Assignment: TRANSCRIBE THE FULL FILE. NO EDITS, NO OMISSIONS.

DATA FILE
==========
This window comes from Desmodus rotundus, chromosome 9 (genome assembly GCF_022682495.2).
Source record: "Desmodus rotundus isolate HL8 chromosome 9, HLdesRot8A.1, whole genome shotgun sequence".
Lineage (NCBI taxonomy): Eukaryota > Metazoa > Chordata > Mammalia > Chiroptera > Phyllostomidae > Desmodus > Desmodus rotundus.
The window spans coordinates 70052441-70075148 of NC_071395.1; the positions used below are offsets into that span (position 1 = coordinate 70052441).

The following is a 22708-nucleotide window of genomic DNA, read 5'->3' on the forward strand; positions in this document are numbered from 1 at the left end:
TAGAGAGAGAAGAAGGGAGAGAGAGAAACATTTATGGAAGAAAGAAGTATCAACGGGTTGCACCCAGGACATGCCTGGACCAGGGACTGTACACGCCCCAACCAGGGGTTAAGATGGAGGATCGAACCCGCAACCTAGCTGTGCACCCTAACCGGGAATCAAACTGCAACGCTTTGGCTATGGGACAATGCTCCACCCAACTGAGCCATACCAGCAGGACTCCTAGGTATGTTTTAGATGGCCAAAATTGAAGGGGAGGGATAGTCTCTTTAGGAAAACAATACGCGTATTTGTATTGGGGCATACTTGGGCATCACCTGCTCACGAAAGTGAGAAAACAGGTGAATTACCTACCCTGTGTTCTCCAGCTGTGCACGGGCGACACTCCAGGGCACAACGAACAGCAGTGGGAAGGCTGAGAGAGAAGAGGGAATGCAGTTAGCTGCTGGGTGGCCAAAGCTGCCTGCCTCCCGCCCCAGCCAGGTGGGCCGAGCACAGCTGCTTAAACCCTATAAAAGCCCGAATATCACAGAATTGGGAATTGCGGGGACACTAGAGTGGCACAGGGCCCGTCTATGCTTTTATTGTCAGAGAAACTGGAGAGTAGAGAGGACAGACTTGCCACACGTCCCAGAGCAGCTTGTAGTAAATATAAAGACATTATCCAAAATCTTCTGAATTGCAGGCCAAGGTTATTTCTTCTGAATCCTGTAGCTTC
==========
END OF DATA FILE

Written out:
This window comes from Desmodus rotundus, chromosome 9 (genome assembly GCF_022682495.2).
Source record: "Desmodus rotundus isolate HL8 chromosome 9, HLdesRot8A.1, whole genome shotgun sequence".
Lineage (NCBI taxonomy): Eukaryota > Metazoa > Chordata > Mammalia > Chiroptera > Phyllostomidae > Desmodus > Desmodus rotundus.
The window spans coordinates 70052441-70075148 of NC_071395.1; the positions used below are offsets into that span (position 1 = coordinate 70052441).

The following is a 22708-nucleotide window of genomic DNA, read 5'->3' on the forward strand; positions in this document are numbered from 1 at the left end:
TAGAGAGAGAAGAAGGGAGAGAGAGAAACATTTATGGAAGAAAGAAGTATCAACGGGTTGCACCCAGGACATGCCTGGACCAGGGACTGTACACGCCCCAACCAGGGGTTAAGATGGAGGATCGAACCCGCAACCTAGCTGTGCACCCTAACCGGGAATCAAACTGCAACGCTTTGGCTATGGGACAATGCTCCACCCAACTGAGCCATACCAGCAGGACTCCTAGGTATGTTTTAGATGGCCAAAATTGAAGGGGAGGGATAGTCTCTTTAGGAAAACAATACGCGTATTTGTATTGGGGCATACTTGGGCATCACCTGCTCACGAAAGTGAGAAAACAGGTGAATTACCTACCCTGTGTTCTCCAGCTGTGCACGGGCGACACTCCAGGGCACAACGAACAGCAGTGGGAAGGCTGAGAGAGAAGAGGGAATGCAGTTAGCTGCTGGGTGGCCAAAGCTGCCTGCCTCCCGCCCCAGCCAGGTGGGCCGAGCACAGCTGCTTAAACCCTATAAAAGCCCGAATATCACAGAATTGGGAATTGCGGGGACACTAGAGTGGCACAGGGCCCGTCTATGCTTTTATTGTCAGAGAAACTGGAGAGTAGAGAGGACAGACTTGCCACACGTCCCAGAGCAGCTTGTAGTAAATATAAAGACATTATCCAAAATCTTCTGAATTGCAGGCCAAGGTTATTTCTTCTGAATCCTGTAGCTTC